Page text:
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Wednesday, March 19, 2003
Let's not forget to be happy in the here and now
By KAORI SHOJI
About 70 percent of "The Man Without a Past" consists of long, rich silences -- Finnish director Aki Kaurismaki could very well have called it "The Man Without Words."
Usually, amnesiac movie characters want to recover their past or, at the very least, talk about it, but this man seems curiously disinclined to do either: He's just not interested. Transplanted into another movie, like "Memento" or "The Majestic," for example -- both of which deal with memory loss -- this man would have had far more lines and opportunities for soul-searching. He would certainly have been given better hair, snazzier outfits and a rock-chick girlfriend.
But this being a Kaurismaki film, he has none of those things. His hair is limp, his clothes literally come out of a Salvation Army barrel and his girlfriend is a modest, middle-aged spinster who matches him in reticence. Since he's not eager to remember the past, she doesn't want to probe. They're that wonderful and rare kind of people who are happy with the here and now. In one scene the man invites her over to dinner and after an awkward meal of burned pancakes, he sits with her on the couch and very gently kisses her. It doesn't seem like he's making his move; it just looks very sincere. You know he loves her. You know that she knows. And the quiet glow of their mutual happiness emanates from the screen.
Kaurismaki is a master at creating such warm emotive scenes, which envelop his corps of memorable but totally unglamourous characters. The people in Kaurismaki's films ("Drifting Clouds," "Take Care of Your Scarf") are often plagued by poverty and burdened by personal tragedy, but they never air their complaints, or get all traumatized. They simply plod on, trying to live each day as honorably as possible. In doing so they're suffused with a dignity that can only be described as the Kaurismaki touch. By comparison, the more stellar characters of today's cinema, with their abundant charm and expressiveness, can start to look desperate and cheap.
Admittedly, Kaurismaki isn't for everyone: In fact, he'll probably alienate an audience looking for big payoffs and cathartic closure. But to miss his films is to miss out on one of those rare joys of movie-going -- witnessing an entirely different way of filmmaking. Quite simply, there's no director like Kaurismaki, and his style, perfected over two decades, is inimitable.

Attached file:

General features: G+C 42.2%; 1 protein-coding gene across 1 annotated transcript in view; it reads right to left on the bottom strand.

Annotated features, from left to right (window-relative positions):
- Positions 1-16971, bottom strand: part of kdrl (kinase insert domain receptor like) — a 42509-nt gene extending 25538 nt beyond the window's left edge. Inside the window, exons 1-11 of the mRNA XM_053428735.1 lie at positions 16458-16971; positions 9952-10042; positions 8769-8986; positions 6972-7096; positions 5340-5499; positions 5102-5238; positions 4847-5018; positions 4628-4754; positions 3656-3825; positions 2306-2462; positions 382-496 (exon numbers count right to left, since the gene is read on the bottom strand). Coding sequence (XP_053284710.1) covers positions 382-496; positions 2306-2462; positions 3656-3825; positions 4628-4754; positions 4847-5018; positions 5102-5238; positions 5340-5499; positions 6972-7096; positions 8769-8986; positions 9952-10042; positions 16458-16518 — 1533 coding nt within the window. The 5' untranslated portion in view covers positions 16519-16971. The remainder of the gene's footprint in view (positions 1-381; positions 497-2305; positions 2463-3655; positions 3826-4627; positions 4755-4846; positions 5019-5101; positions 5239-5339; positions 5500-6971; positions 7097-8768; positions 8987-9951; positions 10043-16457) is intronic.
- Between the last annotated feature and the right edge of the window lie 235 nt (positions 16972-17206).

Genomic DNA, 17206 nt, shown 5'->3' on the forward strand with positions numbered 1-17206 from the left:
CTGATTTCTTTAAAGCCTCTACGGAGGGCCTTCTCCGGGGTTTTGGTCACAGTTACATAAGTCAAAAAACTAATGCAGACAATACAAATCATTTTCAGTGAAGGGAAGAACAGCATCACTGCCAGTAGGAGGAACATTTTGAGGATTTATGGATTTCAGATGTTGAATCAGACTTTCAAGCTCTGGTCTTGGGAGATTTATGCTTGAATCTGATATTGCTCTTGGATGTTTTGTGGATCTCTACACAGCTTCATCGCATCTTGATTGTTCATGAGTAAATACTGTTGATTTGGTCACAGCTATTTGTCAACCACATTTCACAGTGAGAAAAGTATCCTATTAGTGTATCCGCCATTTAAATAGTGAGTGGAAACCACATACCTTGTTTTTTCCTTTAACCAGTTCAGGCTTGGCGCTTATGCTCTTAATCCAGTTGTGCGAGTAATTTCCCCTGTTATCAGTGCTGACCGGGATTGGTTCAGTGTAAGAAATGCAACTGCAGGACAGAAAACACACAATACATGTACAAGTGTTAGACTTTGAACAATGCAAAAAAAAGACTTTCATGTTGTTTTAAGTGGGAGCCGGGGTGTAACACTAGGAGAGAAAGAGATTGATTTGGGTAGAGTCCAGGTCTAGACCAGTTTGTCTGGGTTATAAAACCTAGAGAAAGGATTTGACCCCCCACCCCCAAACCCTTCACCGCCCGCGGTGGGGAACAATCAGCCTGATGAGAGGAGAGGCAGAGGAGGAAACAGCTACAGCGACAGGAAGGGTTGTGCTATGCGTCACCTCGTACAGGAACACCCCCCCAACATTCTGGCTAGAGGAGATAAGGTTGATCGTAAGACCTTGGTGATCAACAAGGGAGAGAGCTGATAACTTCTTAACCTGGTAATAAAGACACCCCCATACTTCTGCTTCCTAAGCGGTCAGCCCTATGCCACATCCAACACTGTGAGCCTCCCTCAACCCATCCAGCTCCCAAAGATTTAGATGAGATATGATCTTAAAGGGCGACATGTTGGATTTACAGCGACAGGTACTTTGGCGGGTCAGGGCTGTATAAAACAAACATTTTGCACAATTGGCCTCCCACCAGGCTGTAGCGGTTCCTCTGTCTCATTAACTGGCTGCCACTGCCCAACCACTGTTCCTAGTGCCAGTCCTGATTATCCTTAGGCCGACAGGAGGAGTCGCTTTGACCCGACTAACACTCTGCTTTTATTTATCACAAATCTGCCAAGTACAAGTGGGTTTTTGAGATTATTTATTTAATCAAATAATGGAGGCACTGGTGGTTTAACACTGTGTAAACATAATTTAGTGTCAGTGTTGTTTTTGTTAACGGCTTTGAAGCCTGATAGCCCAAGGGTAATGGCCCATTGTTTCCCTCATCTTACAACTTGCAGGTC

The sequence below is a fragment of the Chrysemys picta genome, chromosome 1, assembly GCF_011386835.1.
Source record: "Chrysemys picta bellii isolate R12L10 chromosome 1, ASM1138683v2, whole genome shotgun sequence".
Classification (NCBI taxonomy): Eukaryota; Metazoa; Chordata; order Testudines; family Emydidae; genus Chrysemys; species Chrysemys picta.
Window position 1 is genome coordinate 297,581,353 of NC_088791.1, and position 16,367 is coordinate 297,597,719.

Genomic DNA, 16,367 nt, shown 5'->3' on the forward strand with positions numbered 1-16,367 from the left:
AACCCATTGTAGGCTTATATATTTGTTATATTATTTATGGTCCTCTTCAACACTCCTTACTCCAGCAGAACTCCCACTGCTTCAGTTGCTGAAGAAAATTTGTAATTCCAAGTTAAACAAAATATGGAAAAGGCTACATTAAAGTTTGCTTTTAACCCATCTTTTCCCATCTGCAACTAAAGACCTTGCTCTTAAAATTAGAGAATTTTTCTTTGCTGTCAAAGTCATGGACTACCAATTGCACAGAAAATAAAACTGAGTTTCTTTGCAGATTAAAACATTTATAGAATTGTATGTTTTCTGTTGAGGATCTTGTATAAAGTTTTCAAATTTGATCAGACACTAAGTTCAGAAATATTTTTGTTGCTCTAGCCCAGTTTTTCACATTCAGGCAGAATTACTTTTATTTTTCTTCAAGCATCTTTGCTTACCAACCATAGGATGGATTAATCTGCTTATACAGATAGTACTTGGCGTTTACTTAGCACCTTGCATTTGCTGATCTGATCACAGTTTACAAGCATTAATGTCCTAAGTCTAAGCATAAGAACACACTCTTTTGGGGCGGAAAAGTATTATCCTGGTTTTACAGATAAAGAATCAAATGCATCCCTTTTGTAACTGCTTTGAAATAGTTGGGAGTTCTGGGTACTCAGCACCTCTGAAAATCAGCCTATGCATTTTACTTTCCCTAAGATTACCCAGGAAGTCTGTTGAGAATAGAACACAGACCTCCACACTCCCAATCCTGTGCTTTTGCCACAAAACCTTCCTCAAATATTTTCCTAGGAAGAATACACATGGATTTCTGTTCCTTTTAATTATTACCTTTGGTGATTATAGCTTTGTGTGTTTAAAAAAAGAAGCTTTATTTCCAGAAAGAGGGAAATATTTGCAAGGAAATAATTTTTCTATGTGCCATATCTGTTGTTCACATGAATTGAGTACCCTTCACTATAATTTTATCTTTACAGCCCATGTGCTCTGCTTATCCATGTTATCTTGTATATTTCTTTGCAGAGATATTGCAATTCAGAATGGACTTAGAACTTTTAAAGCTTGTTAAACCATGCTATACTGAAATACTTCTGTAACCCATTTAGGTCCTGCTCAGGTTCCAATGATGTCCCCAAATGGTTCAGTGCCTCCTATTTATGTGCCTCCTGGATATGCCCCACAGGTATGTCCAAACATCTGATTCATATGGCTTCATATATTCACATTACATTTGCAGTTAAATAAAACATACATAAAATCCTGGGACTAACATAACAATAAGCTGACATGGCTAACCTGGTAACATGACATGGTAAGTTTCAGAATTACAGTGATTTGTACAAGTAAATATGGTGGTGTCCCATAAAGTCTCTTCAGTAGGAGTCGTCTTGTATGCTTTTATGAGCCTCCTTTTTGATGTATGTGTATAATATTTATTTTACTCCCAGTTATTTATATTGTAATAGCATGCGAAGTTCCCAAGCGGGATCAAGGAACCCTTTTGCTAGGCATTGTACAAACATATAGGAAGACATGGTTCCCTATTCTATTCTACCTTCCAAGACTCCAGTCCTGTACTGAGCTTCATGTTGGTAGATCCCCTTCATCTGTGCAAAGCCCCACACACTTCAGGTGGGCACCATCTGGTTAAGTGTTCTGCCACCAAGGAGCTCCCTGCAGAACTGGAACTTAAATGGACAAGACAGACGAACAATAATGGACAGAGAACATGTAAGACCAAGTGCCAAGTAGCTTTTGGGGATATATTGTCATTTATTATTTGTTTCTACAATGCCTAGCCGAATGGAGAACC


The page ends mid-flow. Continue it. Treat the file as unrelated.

"The Man Without a Past" brought Kaurismaki his first Grand Prix at Cannes, but also kicked up a bit of controversy when he canceled a trip to the 2002 New York Film Festival -- where his film was showing -- in protest when the United States refused to grant a visa to Iranian filmmaker Abbas Kiarostami. Suitably, the film is more dramatic than most Kaurismaki films, charged with a passion for all that he has held dear in films and in life: integrity, individuality and personal happiness in the face of societal difficulties.
The Man (Markku Peltola) steps off a train in Helsinki and is immediately attacked by ruffians who steal his suitcase and leave him for dead. He recovers in a hospital, rips off his bandages and walks out. He winds up in a kind of trailer park, where families have set up dwellings inside abandoned ship containers. One family nurses his wounds, but they can't do anything about his memory, which he has lost completely. As soon as he's strong enough, the Man sets up his own container house and finds part-time work at the Salvation Army homeless shelter. There, he meets the quiet and mournful Irma (Kati Outinen), who admits she has never had a boyfriend. The Man and Irma fall in love, though neither of them know his name.
Halfway through their courtship, a crisis erupts: The Man's wife discovers his whereabouts and contacts him. Out of obligation, he agrees to go see her but tells Irma that he will return. She nods, wanting to believe him and not daring to voice any questions. Such a story offers plenty of opportunities for dialogue and emotion, but Kaurismaki and his characters remain detached. And despite the title, no one seems all that hung up on the Man's past, including the Man. "Life can only go forward," he says in his customary deadpan way. Then he closes his mouth and doesn't open it again for a while.
If the characters sound a little stiff to you, it's because they are. Stiffness is another Kaurismaki trademark: He doesn't want his cast to act so much as just be there, but at the same time he doesn't want them getting too relaxed. They recall people from Yasujiro Ozu films -- invariably quiet and seemingly bland, and, for this reason, vividly real. The Man and Irma never resort to easy familiarity, but once in a while, the joy of being in each other's company slightly breaks through from under a veneer of polite restraint.
Peltola gives an insightful performance as the Man, melancholic but sturdy. As for Irma, played by Kaurismaki-regular Outinen, she's becomingly fragile and very gentle. Though she doesn't do anything as pushy as to come out with her life story, you get the feeling that she has never had much happiness because she's never bothered to seek it out, that she's the kind of woman who deliberately takes the last place in line so that other people can go first. The glaring lights and competitive living conditions of other films might have killed her. But in Kaurismaki's particular ecosystem, she blooms, ever so shyly.